Once word was out Niagara-on-the-Lake dog groomers were back in business, Liz Chorney’s phone started to go crazy.
By Saturday, the local groomer had about 200 phone messages from clients who couldn’t wait to have their pets bathed, de-matted, nails trimmed, looking and feeling great.
It’s been two months since appointments had to be cancelled, says Chorney, and March, when groomers were classified non-essential and had to close their doors, is the busiest time of year for them.
“We call it ‘matted March,’’ she says, when dogs’ hair has grown out since their Christmas cut. Many pet owners prefer to leave their dogs’ fur longer during the coldest months, and by March, when the weather warms up, it creates wet and mucky situations for dogs who are beginning to spend more time outdoors. That’s when they most need a trip to their groomer the most, she says.
Since closure was imposed on groomers due to the COVID-19 pandemic, Chorney has received phone calls every day from clients desperate to have their dogs cleaned up.
It’s not just about pets having pretty hair styles or smelling good, she says, it’s about treating their skin conditions, trimming long nails that can curve so much they grow into paw pads, which she knew was happening, checking for ear infections, and feeling for “lumps and bumps” that could be cancer.
She points out that groomers see their clients anywhere from every three weeks to twice a year, more often than they see their veterinarians, and during their visit, she goes over them “from nose to tail” to ensure they’re healthy. “We check their ears for infection, and go over every inch of their skin. We’re the first line of defence,” say Chorney. Groomers are often the ones to catch problems that require a visit to a vet, she adds.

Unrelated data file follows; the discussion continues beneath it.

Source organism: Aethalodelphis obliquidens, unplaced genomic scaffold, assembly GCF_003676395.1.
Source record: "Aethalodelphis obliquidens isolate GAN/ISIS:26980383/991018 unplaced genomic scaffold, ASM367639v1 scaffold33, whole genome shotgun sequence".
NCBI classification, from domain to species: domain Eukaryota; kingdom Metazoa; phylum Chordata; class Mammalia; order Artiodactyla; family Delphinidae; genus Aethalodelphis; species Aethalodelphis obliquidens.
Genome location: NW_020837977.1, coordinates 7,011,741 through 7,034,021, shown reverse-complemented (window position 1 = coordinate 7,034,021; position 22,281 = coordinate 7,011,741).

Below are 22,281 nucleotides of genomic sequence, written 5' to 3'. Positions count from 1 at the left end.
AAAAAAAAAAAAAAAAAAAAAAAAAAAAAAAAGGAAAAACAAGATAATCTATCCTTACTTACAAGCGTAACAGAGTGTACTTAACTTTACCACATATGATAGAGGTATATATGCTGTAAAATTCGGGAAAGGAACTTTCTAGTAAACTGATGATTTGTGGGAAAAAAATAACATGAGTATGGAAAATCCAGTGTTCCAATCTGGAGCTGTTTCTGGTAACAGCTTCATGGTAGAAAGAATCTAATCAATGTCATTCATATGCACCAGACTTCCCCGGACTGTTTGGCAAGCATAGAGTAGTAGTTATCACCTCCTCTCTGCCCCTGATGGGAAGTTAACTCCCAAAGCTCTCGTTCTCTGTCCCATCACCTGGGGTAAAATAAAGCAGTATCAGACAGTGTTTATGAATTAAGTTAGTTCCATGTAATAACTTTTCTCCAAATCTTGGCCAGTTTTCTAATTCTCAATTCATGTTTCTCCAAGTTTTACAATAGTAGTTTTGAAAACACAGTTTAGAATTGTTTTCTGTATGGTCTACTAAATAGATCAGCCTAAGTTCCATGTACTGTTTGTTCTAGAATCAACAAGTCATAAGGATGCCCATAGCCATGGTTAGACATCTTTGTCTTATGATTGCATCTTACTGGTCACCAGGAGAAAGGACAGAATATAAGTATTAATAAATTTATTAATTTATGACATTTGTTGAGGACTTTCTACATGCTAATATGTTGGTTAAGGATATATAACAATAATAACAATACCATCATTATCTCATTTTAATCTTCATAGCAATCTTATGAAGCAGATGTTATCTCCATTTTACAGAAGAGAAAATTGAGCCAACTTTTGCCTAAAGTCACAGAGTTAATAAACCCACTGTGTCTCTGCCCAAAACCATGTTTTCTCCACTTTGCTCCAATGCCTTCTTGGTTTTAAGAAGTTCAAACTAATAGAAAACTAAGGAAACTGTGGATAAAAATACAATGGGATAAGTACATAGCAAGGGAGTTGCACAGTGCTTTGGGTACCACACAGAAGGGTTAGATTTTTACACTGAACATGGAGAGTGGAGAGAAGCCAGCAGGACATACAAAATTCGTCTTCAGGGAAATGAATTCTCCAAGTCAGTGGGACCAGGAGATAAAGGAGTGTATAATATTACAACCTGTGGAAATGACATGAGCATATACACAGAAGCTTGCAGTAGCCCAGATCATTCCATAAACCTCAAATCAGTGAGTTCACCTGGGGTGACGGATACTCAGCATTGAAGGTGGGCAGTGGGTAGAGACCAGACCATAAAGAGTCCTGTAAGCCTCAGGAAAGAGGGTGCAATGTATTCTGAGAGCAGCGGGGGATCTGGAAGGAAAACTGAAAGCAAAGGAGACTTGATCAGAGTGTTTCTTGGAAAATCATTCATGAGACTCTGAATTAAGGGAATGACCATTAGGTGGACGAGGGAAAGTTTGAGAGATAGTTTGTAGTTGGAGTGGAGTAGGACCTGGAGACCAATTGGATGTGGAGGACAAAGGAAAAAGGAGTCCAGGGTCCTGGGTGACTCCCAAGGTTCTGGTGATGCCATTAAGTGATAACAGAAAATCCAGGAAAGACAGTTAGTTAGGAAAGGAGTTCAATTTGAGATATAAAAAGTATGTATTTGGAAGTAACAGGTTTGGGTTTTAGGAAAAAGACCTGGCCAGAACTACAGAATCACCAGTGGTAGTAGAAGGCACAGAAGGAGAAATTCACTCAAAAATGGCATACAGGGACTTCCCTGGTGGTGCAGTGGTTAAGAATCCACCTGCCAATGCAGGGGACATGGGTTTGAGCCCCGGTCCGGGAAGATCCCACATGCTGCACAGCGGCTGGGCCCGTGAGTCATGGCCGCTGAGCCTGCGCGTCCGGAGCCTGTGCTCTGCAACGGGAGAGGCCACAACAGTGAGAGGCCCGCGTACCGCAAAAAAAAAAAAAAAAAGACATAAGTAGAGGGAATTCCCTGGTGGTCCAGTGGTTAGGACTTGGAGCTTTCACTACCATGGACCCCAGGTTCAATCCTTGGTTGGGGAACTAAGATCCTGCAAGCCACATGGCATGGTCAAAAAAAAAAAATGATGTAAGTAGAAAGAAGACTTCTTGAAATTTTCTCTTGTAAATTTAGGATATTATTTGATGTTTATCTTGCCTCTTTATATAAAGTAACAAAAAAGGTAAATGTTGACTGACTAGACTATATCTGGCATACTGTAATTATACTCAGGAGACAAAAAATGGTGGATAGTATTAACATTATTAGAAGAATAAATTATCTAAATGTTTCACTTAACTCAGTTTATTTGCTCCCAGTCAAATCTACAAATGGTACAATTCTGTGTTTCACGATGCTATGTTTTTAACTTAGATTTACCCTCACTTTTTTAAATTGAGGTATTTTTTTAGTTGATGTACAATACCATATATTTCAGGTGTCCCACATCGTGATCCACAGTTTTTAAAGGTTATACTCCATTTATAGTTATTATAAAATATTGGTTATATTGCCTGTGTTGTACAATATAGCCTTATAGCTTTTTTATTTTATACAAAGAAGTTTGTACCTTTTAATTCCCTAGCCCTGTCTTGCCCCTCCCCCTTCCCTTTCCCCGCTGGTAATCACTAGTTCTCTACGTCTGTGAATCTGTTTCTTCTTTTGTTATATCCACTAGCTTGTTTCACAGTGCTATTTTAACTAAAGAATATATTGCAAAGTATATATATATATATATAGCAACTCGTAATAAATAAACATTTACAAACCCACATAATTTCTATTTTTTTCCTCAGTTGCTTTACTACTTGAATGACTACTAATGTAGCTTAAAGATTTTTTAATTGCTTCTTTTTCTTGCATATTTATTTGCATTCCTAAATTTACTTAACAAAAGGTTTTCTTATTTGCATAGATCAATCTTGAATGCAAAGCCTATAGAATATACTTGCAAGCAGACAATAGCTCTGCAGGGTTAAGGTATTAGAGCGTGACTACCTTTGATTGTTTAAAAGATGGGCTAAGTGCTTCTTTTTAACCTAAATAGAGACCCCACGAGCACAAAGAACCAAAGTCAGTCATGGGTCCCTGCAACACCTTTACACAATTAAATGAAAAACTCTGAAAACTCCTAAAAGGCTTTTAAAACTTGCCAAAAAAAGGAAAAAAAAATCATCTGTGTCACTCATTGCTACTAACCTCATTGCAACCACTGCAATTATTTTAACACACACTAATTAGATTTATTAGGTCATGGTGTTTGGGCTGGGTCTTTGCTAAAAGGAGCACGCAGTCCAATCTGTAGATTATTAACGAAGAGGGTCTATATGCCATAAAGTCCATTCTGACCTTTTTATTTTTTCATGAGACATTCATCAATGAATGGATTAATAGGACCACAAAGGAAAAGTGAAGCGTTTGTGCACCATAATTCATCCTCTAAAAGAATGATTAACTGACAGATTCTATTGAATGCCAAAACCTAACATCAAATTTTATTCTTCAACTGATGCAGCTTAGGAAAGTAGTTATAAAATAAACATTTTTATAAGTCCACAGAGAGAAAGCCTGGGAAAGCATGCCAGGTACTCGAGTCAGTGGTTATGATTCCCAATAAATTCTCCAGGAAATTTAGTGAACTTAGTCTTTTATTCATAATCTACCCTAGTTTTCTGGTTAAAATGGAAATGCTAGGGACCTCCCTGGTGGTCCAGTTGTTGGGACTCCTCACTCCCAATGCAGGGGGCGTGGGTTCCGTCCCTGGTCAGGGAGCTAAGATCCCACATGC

“We give them more than a hair cut.”
Chorney says it’s been very hard having to say no to clients, especially the older ones, and some with disabilities, who are physically unable to bathe and care for their pets themselves.
“And some dogs are just difficult. They make great pets, but they’re difficult to groom.
Some veterinarians were offering health and welfare grooming, and some were not, she adds.
“I was devastated when I heard the Province had lumped us all in the same category of non-essential businesses,” she says.
The phone calls from clients who were equally devastated, she says, was hard on her.
“Your heart is breaking, because you know what they’re going through.”
Groomers don’t go into business to make a lot of money, she added — they do it because they love caring for animals.
In recent weeks, she and other locals have been lobbying the municipality and MPP Wayne Gates to have groomers considered an essential business. Chorney says she and other local groomers couldn’t have been happier to hear the news from Lord Mayor Betty Disero last Wednesday, May 13, that animal grooming could be considered essential for urgent care necessary for an animal’s health and welfare, taking effect immediately. That meant Chorney and others could look after pets with the most serious needs, such as skin problems, fur that required shaving due to matting, and nail trimming.